A Springfield mother is concerned about traffic not stopping when her son’s school bus stops on their busy road but state troopers have investigated and said drivers aren’t breaking the law.
Sheryl Fletcher and her 7-year-old son, Tyler, live on West Columbia Street in Springfield. It’s a three lane, one-way street.
When the school bus stops to pick Tyler up, Fletcher says traffic often passes the bus instead of stopping.
“In years past we’ve moved his stop so we wouldn’t have to deal with the traffic but he was continuing to get sick so we put him back in front of the house,” Fletcher said.
Her son was diagnosed with persistent severe asthma and his doctors want him to wait for the school bus in his home.
“It does make him more prone to pneumonia, colds and stuff like that in the winter time,” Fletcher said.
She contacted the Ohio State Highway Patrol with her concerns about the traffic not stopping for the school bus.
“We assigned different units on different days to sit in that area, work that area to see if there’s any violations,” said Lt. Brian Aller, commander of the state patrol’s Springfield post.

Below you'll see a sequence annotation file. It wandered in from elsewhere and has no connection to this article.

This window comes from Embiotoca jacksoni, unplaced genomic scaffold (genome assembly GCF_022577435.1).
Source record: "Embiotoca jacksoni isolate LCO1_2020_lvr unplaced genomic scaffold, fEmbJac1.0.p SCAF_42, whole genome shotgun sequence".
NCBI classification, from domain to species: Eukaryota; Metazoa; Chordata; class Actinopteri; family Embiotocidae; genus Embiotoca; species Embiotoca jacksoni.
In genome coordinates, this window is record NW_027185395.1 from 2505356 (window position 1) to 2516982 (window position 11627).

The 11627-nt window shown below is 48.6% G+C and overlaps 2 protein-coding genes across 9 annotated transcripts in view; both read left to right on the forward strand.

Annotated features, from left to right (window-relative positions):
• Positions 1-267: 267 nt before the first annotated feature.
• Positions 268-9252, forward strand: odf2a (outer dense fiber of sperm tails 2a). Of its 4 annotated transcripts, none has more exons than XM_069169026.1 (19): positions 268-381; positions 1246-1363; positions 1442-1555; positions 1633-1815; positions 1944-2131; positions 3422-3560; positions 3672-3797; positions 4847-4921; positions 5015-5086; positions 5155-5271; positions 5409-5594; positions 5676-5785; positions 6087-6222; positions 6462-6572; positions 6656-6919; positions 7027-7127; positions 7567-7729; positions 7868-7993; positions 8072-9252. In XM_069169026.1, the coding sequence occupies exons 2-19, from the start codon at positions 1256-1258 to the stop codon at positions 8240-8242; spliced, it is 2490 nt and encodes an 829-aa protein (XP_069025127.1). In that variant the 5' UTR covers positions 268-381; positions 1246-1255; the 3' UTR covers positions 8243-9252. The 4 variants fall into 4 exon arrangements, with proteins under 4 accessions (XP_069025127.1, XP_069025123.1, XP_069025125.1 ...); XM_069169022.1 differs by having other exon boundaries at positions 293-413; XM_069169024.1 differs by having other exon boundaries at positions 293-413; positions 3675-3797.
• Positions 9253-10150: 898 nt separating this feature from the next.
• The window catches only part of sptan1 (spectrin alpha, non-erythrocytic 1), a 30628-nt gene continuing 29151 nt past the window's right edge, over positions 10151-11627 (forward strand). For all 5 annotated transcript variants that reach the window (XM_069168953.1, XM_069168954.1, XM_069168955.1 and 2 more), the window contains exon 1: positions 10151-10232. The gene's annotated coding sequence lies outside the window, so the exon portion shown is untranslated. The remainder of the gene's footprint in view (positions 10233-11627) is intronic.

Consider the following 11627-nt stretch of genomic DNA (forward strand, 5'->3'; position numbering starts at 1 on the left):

The troopers didn’t catch any violations that day, Aller said. It’s possible drivers were better behaved then because they saw the state patrol cruiser, Fletcher said.
But Columbia Street is also unique, he said.
“The third lane, the fast lane most people may say it is, they don’t necessarily have to stop because there are never going to be kids crossing three lanes of traffic to get to the bus,” Aller said.
Cars behind the bus and in the middle lane next to it have to stop, Aller said, but drivers in the left lane don’t.
Fletcher was surprised and upset to hear the law doesn’t apply to all lanes of travel. She will continue to make sure her son gets on and off the bus safely.
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The highway patrol receives a lot of complaints about school bus safety, Aller said. It’s one of the few minor misdemeanors that his department can issue citations for and not actually have to observe, he said. A witness or bus driver statement will do.
The state patrol will take part in School Bus Safety Week from Oct. 18 to 20. They will follow school buses during school hours to make sure no violations occur.
“The fines are hefty,” Aller said. “You can also be suspended for something like that, depending on how many violations you have on your driving record or anything else. The buses themselves carry our future, they carry our children.”
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